What a roller-coaster of emotions I think, for all of us yesterday.
Having heard monkeys calling in the drainage line opposite Gowrie cutline during AM safari, I was sure there was a predator around, so I quickly responded. As we approached the area, I could see them in a tree looking directly below. I followed their gaze to a bush and to our excitement, there was a leopard sitting, looking at us. It was Induna. He quickly disappeared, so we pulled into the dry riverbed in the hope of finding him again. The monkeys were still calling so we knew he couldn't be far.
Approaching the bush, I could hear squeaking and it dawned on me, he was in the middle of catching something. He eventually came out of the bush with his prize, and it became clear why the Vervet monkeys were still calling, he had caught a baby monkey. As humans, this immediately changed our perspective on the situation. Even though they are distantly related to humans, they are still a primate and there is an affinity we share with them. To our surprise he hadn't killed it. In fact from what I could see there was not even a scratch on it.
Induna started to play with the monkey, as a domestic cat plays with a mouse. This helps cats especially young cats, which is what Induna is, to practice and perfect skills, as well as build muscles. It was not easy to watch, and was heart wrenching at times. But one thing we have to remember is Induna is a leopard and does not think like a human. To him it was food. To us, a living baby monkey. If you think of cats at play, they are interested in anything that moves and squeaks. To him, this was something of interest that he could eat.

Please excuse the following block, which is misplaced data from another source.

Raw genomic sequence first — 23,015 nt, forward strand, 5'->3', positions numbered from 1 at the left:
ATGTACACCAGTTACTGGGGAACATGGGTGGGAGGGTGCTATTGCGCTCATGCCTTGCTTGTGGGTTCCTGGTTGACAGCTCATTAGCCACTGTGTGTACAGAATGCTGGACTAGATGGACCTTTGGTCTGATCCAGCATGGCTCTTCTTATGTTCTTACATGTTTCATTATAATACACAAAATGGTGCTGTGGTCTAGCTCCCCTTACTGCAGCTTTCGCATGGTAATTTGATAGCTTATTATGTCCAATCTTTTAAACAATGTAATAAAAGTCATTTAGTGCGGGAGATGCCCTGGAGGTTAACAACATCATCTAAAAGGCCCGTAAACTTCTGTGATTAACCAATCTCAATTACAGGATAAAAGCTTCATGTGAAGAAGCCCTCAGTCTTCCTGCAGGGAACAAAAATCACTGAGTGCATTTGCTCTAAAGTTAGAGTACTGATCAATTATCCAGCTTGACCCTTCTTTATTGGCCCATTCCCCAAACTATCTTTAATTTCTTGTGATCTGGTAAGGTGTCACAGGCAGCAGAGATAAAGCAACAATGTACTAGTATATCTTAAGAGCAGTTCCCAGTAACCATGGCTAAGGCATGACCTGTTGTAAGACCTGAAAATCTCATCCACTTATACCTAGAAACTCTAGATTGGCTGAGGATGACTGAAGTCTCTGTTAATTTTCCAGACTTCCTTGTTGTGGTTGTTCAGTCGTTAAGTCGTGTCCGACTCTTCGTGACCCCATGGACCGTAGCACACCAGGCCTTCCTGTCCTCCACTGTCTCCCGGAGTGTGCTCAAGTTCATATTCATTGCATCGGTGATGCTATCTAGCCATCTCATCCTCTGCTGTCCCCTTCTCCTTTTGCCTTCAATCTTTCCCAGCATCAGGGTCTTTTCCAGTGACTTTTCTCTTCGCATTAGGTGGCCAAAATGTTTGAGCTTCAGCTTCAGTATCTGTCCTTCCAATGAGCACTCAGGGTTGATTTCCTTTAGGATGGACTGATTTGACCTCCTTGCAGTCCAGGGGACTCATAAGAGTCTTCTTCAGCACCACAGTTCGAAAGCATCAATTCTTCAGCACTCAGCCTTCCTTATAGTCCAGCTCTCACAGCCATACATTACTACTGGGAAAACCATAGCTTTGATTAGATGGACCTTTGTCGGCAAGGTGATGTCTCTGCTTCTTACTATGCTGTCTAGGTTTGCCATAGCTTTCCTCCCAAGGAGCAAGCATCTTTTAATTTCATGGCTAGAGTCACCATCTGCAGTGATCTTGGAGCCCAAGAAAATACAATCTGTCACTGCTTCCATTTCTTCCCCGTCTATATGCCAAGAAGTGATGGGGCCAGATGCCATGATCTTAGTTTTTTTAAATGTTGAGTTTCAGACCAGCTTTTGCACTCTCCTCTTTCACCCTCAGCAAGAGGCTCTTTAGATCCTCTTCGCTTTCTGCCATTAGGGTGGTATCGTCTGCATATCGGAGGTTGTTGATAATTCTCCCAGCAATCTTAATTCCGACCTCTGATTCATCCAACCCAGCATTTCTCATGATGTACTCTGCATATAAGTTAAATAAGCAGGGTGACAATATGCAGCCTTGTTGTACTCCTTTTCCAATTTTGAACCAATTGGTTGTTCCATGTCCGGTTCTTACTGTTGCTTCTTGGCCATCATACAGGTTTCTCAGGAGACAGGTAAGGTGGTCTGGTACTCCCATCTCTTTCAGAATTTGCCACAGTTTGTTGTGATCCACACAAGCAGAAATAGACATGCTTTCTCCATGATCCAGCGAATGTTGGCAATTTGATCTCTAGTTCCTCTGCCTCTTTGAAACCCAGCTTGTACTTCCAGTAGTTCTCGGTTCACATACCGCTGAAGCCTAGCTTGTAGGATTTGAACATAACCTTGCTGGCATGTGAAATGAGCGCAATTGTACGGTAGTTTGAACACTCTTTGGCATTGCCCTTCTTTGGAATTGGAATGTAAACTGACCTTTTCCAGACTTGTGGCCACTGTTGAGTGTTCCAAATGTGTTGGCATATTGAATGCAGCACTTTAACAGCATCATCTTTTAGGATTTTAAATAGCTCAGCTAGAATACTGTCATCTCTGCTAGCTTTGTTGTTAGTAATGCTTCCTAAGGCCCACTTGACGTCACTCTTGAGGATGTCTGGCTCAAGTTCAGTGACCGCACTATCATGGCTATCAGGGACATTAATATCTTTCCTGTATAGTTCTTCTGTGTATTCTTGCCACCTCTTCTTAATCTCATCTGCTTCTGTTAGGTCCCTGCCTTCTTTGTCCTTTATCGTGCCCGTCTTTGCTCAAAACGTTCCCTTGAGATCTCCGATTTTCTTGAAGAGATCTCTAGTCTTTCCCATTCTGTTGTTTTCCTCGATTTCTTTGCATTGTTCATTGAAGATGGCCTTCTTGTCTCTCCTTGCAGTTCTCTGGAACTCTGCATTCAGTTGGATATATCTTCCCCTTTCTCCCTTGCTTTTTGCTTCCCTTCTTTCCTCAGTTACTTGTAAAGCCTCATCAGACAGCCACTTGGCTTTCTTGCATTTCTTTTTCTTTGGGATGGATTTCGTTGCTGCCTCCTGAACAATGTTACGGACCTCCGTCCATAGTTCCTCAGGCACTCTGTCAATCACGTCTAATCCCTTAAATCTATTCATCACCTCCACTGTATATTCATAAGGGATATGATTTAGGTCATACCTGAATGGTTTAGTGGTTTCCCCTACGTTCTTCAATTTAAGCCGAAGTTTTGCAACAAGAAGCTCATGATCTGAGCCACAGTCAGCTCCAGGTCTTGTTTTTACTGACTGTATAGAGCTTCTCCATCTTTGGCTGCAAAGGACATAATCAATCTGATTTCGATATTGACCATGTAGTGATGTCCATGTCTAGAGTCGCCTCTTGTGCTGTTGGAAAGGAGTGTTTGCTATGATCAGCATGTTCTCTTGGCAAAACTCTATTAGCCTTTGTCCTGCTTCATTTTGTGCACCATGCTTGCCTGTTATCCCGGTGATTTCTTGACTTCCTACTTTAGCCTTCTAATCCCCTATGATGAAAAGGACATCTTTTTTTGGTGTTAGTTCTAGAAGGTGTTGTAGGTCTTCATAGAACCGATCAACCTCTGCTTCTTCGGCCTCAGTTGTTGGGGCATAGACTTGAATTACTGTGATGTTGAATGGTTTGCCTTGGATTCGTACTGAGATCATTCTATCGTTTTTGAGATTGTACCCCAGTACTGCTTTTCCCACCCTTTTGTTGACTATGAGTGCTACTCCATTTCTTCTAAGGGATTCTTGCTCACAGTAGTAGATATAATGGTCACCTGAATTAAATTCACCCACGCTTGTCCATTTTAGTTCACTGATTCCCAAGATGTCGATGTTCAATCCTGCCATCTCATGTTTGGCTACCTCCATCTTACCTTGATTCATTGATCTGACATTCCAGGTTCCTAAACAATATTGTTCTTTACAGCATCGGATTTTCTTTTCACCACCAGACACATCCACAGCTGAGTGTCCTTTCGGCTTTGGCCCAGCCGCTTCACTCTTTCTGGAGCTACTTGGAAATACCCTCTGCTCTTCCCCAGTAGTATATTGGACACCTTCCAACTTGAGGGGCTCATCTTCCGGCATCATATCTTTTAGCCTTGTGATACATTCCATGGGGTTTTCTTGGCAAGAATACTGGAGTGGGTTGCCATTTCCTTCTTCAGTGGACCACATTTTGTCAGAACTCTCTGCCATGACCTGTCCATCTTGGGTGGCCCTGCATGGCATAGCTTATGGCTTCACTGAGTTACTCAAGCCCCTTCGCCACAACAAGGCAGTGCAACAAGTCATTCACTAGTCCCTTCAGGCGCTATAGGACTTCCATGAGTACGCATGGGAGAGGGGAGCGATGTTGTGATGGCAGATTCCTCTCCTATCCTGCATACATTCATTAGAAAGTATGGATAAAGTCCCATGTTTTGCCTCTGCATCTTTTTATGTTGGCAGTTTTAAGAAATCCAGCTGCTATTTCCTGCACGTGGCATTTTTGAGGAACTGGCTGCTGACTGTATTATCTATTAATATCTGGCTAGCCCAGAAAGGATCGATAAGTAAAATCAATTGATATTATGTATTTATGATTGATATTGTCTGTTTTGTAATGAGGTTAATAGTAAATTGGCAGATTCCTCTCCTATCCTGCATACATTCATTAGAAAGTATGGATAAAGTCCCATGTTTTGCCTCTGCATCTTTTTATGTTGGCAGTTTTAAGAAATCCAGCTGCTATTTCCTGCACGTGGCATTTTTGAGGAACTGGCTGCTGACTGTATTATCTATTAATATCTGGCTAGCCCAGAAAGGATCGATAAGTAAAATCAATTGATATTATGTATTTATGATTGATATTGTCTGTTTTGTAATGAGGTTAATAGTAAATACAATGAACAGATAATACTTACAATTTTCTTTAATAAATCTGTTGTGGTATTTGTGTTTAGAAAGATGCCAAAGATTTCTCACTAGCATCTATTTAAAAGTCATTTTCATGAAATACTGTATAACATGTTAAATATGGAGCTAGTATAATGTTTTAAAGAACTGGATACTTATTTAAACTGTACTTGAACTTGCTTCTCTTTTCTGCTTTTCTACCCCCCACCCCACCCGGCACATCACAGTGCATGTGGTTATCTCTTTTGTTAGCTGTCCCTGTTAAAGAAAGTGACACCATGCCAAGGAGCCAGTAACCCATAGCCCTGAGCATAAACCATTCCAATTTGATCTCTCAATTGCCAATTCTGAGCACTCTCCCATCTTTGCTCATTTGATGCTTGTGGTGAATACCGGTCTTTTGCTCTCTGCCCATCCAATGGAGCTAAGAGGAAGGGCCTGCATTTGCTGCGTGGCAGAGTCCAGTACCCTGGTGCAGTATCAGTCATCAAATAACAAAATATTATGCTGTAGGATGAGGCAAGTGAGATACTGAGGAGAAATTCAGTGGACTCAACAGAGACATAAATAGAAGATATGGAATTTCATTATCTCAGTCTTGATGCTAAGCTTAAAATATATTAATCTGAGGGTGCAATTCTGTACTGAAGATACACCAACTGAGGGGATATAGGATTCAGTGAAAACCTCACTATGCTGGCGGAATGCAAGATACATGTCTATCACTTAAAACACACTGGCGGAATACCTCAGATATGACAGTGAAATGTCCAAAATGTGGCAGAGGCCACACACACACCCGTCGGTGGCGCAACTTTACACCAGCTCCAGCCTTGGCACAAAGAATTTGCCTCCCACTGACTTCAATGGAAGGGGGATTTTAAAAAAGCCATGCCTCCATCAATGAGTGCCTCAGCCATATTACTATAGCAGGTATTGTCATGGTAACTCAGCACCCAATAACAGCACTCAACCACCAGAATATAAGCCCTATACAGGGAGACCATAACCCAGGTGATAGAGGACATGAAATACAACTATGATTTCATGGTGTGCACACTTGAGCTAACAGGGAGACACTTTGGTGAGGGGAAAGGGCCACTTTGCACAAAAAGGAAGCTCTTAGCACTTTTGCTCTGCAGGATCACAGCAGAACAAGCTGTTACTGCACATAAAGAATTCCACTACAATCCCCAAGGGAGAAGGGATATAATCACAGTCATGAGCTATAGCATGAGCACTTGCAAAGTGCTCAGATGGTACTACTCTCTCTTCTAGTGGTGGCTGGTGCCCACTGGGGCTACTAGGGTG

I was amazed the monkey didn't look injured or scratched and there were times I thought it had managed to get away. I was also hoping if it stayed quiet and hidden, maybe Induna would tire of it and walk away, or if not at least end it swiftly. The monkey would have been in shock by this stage, with adrenaline in it's body and being young, I doubt it really comprehended what was happening. It just had an instinct to try and get back to it's mother for safety. For humans, closure is very important and I felt we needed that closure after such an intense sighting. It came with Induna taking the monkey, it's body going limp from a quick bite and walking away to feed.
One thought crossed my mind, was he trying to entice an adult out of the tree? I have never heard of it before and that is why even though difficult to watch, it was interesting, as I have never seen or heard of this before with monkeys. I was in awe of what we had witnessed and with mixed emotions. From extreme sadness for the loss of a young life, amazement how, in a strange way, gentle Induna was being with it, to excitement to have been able to share this with you all. It is a behaviour that does go on in the wild and even in our homes, but it is a behaviour that is not witnessed very often in the wild.
Leopards have to eat and I think part of the difficulty watching this sighting was because it involved a monkey and it was a baby, something we are not use to seeing leopards eat. Had a rodent or an antelope been involved instead, prey we are use to leopards catching, we may have been less shocked by Indunas behaviour.
As Karula's cubs grow, we may witness this behaviour again and it is part of nature, cubs need to learn to become efficient predators. WE do not enjoy seeing an animal loose it's life and sights like this can be disturbing and difficult to watch but it is still nature. To be able to share this and to help people understand why it happens is very important and for that I am glad WE could share this with you.
Written by Tara